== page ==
For the millionaires on board, but also for surprising numbers of the poorest passengers, an Atlantic crossing was a regular round trip that they made twice or more often a year. For many others, though, it was momentous. An ocean voyage separates and estranges. People are parted, sorrowfully or cheerily, as it may be, with hope, regret, or relief. At departure some think only of their next reunion, and others are set on a lifelong repudiation. There are times when leave-takings open chasms. U.S. immigration laws stipulated that passengers of different classes must be separated on liners by locked metal barriers to limit their supposed power to spread contagion, but some obstacles between the classes were more insurmountable even than barred gates. Money made the difference. Contrast the contents of the pockets of two
corpses recovered from the ocean: John Jacob Astor IV (“Colonel Jack”), the richest man on board, had $4,000 in sodden notes in his pockets; but the jacket of Vassilios Katavelas, a nineteen-year-old Greek farmworker, had more meager treasures: a pocket mirror, a comb, a purse containing ten cents, and a train ticket to Milwaukee.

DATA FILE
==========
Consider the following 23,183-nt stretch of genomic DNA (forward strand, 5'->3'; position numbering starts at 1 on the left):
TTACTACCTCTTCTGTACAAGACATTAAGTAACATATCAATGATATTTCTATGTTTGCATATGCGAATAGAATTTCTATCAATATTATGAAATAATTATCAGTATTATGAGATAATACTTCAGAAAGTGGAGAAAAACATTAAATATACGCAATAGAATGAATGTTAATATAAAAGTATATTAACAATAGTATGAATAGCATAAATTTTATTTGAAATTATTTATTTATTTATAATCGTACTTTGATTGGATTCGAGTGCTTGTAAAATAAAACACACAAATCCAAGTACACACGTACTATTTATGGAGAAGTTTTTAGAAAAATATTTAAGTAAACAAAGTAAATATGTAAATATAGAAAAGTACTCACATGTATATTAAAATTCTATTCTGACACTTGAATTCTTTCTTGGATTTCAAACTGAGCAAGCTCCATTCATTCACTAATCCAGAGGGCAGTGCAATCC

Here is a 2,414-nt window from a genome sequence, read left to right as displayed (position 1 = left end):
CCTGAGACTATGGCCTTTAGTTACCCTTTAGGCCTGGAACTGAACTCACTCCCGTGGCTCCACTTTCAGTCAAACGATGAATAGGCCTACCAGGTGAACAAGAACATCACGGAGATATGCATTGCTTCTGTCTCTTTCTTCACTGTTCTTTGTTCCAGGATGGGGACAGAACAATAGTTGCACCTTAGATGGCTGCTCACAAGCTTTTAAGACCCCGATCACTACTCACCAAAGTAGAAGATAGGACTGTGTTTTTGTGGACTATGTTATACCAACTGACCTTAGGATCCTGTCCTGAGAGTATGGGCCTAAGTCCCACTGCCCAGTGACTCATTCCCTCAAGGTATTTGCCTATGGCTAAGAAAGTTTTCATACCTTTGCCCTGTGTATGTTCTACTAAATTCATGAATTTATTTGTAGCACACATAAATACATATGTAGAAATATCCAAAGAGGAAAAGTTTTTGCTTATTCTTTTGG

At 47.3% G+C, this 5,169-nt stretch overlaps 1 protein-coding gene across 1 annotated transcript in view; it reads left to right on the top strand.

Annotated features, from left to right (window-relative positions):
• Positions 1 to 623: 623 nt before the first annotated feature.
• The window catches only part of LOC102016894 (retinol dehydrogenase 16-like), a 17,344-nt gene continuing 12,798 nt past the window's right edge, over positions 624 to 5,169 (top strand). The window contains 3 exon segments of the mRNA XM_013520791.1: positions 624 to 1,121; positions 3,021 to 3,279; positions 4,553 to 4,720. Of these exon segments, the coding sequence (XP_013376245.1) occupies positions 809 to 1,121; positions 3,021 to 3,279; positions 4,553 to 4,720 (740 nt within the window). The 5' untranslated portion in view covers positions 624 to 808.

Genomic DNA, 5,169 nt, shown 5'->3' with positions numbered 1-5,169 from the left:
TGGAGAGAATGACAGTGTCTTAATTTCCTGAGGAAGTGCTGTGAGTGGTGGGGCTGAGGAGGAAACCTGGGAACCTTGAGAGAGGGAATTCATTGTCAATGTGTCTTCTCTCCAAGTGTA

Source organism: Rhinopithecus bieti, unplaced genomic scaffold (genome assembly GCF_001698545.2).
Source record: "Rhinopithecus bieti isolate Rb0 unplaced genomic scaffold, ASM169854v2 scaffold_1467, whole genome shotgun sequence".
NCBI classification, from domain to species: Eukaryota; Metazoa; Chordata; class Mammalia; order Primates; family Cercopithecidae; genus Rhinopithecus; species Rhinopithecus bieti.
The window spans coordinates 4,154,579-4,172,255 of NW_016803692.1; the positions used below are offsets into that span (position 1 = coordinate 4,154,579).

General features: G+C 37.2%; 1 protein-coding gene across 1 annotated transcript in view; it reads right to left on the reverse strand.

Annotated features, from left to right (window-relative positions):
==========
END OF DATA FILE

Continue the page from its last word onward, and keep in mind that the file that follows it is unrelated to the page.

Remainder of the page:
The White Star Line, which operated the liner
promoted its leviathans as expressions of racial supremacy, for this was an epoch when Africans and Asians were customarily described as “subject races.” “The
” declared the owners, “are not only the largest vessels in the World; they represent the highest attainments in Naval Architecture and Marine Engineering; they stand for the pre-eminence of the Anglo-Saxon race on the Ocean.” Both liners “will rank high in the achievements of the twentieth century.”
Such clamorous confidence was soon to seem like deadly hubris.
Southampton, on England’s south coast, was the White Star Line’s new port for its New York service. When Alfred the Great was king of the Anglo-Saxons in the ninth century, Southampton was his harbor. After the Norman Conquest in 1066, Southampton became a vital port between the duchy of Normandy and the kingdom of England. Roman barges, plague ships, merchant vessels, troop ships, Sir Francis Drake’s
bringing Spanish gold to Queen Elizabeth—they all used Southampton harbor. After 1750, Southampton was developed as a smart spa town: spacious Georgian stucco terraces were built, and pretty villas studded the surrounding countryside. In 1815 the first steamship came to Southampton, and in 1839 the railway to London was opened.